In March 1890 something happened in New York’s Central Park. The pharmacist and theater-goer Eugene Schieffelin brought several cages full of birds there. There were starlings in the cages. Schieffelin opened it and released the birds. So begins the story of how starlings became a plague. And it has to do with the admiration Eugene had for Shakespeare.
Shakespeare and the Birds
Crows, cormorants, owls, nightingales and larks are among the 60 species that appear in the works of the British playwright. Schieffelin loved birds. And he loved Shakespeare’s play too. He was a member of the American Acclimatization Society. The aim was to introduce plants and birds from Europe to the “New World” in order to create comfort and familiarity in the new nation of America. And an idea occurred to him.
He thought of bringing as many of the birds mentioned by the playwright to North America as possible. That winter morning in 1890, he released 60 starlings into Central Park. Before it released nightingales and larks. You didn’t survive. But the starlings were different.
There are currently around 200 million starlings in North America. They destroy the habitats and crops of farmers. It causes nearly $ 1 billion in crop damage every year. Especially fruit trees.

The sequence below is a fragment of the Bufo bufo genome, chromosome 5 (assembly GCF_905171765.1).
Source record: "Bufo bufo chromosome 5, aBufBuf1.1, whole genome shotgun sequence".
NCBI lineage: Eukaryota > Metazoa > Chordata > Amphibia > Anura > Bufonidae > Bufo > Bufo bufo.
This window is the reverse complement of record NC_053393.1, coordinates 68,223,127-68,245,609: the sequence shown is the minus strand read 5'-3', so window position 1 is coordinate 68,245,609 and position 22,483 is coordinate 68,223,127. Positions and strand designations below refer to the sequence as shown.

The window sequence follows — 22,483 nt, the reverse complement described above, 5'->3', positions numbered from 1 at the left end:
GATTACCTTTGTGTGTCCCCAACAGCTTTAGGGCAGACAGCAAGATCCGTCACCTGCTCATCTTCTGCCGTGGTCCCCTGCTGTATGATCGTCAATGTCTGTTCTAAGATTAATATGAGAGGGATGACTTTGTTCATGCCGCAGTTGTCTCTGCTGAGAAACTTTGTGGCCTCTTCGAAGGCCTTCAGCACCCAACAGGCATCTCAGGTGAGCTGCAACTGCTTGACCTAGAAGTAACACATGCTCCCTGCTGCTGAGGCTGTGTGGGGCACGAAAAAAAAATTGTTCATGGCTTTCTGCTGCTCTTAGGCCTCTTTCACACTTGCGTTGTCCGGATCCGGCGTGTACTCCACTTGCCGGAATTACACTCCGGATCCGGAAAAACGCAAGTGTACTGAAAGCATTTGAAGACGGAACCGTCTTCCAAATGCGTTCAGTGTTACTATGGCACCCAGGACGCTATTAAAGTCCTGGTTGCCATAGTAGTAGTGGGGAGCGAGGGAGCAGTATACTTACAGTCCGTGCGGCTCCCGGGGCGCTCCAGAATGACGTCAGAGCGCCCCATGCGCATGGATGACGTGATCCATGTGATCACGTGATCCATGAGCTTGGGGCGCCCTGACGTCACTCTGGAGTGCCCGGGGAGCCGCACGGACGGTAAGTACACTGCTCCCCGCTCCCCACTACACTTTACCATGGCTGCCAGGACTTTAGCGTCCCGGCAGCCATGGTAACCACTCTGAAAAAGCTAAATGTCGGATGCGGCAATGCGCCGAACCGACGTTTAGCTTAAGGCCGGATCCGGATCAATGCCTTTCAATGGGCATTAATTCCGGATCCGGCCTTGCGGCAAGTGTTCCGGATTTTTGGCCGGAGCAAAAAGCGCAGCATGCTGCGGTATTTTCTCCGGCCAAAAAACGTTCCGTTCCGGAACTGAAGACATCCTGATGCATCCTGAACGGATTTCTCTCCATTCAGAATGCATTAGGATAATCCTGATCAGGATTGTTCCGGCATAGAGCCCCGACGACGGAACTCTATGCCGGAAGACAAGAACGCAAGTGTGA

In 1960 they caused the deadliest bird strike accident in aviation history. They got into the engines of an airplane as it took off from Logan Airport in Boston. The plane crashed, killing 62 people.
There have been several attempts in the United States to end it in more than a century. People shot them, tried to poison them, catch them or scare them. Nothing worked. Nobody knew how starlings turned into a pest, but they did.
There are many factors that now explain this. Their sociability protects them from larger birds of prey. They also harass and drive other birds out of their nests. They reject native species like the red woodpecker, swift, and bluebird.
They are an omnivorous species. Their foods range from invertebrates to seeds and fruits. Their binocular vision combined with the characteristics of their beak enable them to find food better than other birds in colder climates. You don’t have to move to warmer climates in winter. You are tougher than Rambo.
It’s ironic. Shakespeare mentions starlings only once in “Henry IV”. Hotspur rebels against the king and ponders how he can be tormented. And he dreams of teaching a star to say “Mortimer”, the name of one of the king’s enemies.
And yet this single mention is the cause of a real environmental disaster. Who would say